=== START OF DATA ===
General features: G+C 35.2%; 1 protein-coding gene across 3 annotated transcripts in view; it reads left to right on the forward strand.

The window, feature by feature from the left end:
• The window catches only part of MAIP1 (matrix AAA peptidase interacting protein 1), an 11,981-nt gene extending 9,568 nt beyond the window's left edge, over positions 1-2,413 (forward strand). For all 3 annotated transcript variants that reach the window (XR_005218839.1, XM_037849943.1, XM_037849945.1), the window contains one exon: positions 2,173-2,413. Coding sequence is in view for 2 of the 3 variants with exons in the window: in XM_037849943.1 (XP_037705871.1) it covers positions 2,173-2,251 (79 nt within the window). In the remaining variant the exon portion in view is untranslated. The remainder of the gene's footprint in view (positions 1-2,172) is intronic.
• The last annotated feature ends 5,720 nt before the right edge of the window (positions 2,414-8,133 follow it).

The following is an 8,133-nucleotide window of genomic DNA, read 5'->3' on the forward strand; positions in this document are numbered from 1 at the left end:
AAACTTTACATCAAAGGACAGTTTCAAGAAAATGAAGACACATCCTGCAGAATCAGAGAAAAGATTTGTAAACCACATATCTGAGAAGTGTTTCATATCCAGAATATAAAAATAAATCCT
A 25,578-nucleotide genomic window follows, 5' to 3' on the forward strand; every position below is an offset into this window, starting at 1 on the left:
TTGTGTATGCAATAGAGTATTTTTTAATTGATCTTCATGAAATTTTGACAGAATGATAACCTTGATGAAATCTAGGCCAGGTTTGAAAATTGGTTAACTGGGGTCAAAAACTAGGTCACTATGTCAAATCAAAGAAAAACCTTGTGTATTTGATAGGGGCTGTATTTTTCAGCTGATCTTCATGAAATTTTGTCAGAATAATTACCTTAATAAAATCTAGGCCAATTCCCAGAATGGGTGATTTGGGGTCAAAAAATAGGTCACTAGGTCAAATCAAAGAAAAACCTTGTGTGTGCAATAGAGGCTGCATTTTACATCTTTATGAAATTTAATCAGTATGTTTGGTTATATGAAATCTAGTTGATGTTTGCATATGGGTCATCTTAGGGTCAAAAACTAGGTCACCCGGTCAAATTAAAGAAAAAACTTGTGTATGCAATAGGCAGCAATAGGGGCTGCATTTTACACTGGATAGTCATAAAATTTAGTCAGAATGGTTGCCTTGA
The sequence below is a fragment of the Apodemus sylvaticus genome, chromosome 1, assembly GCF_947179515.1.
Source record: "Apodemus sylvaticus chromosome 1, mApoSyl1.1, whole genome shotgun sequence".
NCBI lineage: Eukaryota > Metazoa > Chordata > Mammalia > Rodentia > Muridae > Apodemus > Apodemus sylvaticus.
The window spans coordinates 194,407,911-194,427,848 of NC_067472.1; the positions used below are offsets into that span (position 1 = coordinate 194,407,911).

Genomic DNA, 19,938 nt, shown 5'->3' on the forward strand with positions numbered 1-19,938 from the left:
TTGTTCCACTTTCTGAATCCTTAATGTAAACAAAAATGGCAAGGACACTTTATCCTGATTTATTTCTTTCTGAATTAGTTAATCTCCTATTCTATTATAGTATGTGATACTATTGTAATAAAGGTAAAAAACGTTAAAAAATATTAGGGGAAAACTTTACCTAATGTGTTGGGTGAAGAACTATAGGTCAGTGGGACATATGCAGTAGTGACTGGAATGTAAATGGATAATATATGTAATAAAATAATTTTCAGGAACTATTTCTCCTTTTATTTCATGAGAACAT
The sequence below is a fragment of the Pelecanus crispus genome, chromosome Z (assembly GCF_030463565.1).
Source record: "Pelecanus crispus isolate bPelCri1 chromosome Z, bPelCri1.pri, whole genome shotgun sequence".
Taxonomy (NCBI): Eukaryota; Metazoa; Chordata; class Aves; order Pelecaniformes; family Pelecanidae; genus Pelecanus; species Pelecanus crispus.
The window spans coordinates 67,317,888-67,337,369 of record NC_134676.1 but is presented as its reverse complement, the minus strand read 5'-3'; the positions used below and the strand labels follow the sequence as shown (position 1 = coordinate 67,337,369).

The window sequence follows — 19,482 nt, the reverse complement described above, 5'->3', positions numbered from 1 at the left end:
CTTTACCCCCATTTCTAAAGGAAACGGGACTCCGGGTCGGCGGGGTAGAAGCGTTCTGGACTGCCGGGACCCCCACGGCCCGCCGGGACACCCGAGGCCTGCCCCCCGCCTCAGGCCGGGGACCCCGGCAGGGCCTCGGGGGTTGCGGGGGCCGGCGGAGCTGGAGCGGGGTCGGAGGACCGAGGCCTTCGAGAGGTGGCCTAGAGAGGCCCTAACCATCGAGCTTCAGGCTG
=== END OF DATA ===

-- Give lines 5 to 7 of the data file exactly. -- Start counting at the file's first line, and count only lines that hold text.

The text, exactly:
The following is an 8,133-nucleotide window of genomic DNA, read 5'->3' on the forward strand; positions in this document are numbered from 1 at the left end:
AAACTTTACATCAAAGGACAGTTTCAAGAAAATGAAGACACATCCTGCAGAATCAGAGAAAAGATTTGTAAACCACATATCTGAGAAGTGTTTCATATCCAGAATATAAAAATAAATCCT
A 25,578-nucleotide genomic window follows, 5' to 3' on the forward strand; every position below is an offset into this window, starting at 1 on the left: